Leading European bank stocks tumbled on Friday as worries mounted that the U.S. subprime crisis has taken a sharp turn for the worse and will force another round of hefty writedowns of bank exposures.
Banks worldwide have taken charges totalling billions of dollars on holdings in mortgage-backed securities, which have been hit by a rising tide of defaults in U.S. subprime mortgages
-- loans extended to borrowers with patchy credit histories. -- loans extended to borrowers with patchy credit histories.
Now investors wonder whether a string of bad third-quarter results -- with some banks such as U.S. investment bank Merrill Lynch and Switzerland's UBS reporting their first losses in years -- is the end of the story.
People think it's a third-quarter knock and that life will then go back to normal, said David Bowers at Absolute Strategy in London. Our view is the market is beginning to realise a transition may be underway with fundamental implications for the financials' (banks) business model, he added.
The latest bout of investor anxiety was triggered on Thursday, when Citigroup shares dived nearly 7 percent after two brokerages lowered their investment ratings amid fears it might have to cuts its dividend. Citi has big subprime-related exposures.
A related concern for the sector is that debt securitisation
-- the packaging by banks of mortgage-backed assets into -- the packaging by banks of mortgage-backed assets into securities which are then parcelled out to investors -- as a growth business is in serious doubt as an era of cheap credit draws to a close.
People are realising the story has legs, said Bowers. It will take a while to adjust, it's about the mispricing of credit that has gone on for three years.
The DJ Stoxx Banking Index, which tracks European banking stocks, was down 1.7 percent at 1325 GMT on Friday. Earlier in the day it was down by nearly 2.5 percent at its lowest level in about six weeks.
Barclays, at one point down 8 percent, was one of the biggest casualties, felled by market talk it was borrowing from the Bank of England and that it has been telling analysts to trim profit forecasts. Both Barclays and the Bank of England declined to comment.
Belgian-Dutch group Fortis was nearly 5 percent down after UBS downgraded the stock to sell from buy, saying the bank had revealed little about possible subprime exposures and could be vulnerable in a downturn.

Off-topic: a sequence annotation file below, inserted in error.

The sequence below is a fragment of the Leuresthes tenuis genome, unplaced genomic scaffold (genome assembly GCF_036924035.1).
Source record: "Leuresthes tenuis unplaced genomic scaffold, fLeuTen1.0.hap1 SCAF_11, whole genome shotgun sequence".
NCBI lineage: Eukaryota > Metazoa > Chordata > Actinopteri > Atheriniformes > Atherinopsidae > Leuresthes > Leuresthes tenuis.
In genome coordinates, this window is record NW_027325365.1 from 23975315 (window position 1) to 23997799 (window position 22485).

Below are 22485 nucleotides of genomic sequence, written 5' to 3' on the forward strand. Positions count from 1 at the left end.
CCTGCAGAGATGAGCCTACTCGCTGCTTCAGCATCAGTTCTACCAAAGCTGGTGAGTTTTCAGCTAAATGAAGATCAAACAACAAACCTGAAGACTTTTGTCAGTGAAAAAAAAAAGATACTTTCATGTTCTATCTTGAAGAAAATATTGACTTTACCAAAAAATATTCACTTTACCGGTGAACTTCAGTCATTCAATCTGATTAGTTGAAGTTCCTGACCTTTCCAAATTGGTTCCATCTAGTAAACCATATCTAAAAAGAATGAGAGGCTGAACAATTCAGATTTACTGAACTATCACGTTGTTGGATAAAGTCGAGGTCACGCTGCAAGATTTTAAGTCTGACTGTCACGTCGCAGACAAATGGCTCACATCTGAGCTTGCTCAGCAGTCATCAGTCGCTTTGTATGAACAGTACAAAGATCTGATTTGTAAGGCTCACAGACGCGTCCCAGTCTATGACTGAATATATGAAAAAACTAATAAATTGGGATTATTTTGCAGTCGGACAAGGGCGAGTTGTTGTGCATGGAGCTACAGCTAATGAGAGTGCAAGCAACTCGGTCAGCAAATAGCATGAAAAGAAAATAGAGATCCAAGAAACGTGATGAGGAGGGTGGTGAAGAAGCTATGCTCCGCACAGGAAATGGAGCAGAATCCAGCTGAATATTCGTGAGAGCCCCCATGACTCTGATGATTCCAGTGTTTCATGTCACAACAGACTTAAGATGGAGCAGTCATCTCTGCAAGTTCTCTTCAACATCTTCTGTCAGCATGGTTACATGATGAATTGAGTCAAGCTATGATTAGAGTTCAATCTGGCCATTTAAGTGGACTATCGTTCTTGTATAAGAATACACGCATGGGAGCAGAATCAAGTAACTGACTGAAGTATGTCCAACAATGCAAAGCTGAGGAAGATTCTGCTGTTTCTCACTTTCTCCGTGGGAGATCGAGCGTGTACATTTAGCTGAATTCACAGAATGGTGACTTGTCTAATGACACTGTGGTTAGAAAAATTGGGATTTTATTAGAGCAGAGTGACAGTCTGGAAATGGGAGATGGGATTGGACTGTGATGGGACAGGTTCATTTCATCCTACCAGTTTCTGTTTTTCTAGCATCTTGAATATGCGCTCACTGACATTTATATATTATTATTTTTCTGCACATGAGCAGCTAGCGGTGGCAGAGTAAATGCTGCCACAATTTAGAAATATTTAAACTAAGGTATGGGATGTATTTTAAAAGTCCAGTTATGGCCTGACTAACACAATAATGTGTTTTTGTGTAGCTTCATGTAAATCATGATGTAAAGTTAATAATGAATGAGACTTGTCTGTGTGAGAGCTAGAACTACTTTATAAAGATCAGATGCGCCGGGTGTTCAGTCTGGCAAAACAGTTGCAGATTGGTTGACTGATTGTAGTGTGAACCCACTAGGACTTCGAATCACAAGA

Granted, some take a contrarian view. Standard Life Investments, which manages some 142.2 billion pounds ($296.2 billion), said on Friday it sees value in UK commercial bank stocks after their recent declines.
We've bought into the strong balance sheet names. In the UK, value is in banks as a lot of concerns are overdone. These banks may be incentivised to remove bad debt, said Richard Batty, Standard Life Investments' global investment strategist.
Yet an ominous signs for banks, which have to constantly adjust the value of their securities portfolios to reflect market values, is that the subprime crisis shows signs of deepening.
A key derivatives index tied to subprime mortgages, called the ABX, has been hitting new lows in recent days, signalling that the value of mortgage-backed securities held by banks is weakening and could force them to make fresh writedowns.
Positions in subprime are deteriorating by the day, said Dirk Becker at Kepler Securities in Frankfurt.
Many of them (banks) don't even know what their positions will be at the end of the quarter.
Europe's trio of banks with the biggest investment banking operations -- UBS, Deutsche Bank and Credit Suisse -- were all down.
UBS, seen by analysts as the most exposed to further subprime writedowns after it revealed its first quarterly loss in five years earlier in the week, shed 2.9 percent.
Spanish banks, which have said they have negligible subprime involvement, were relatively unscathed, with BBVA down just 0.6 percent and Santander up 0.3 percent.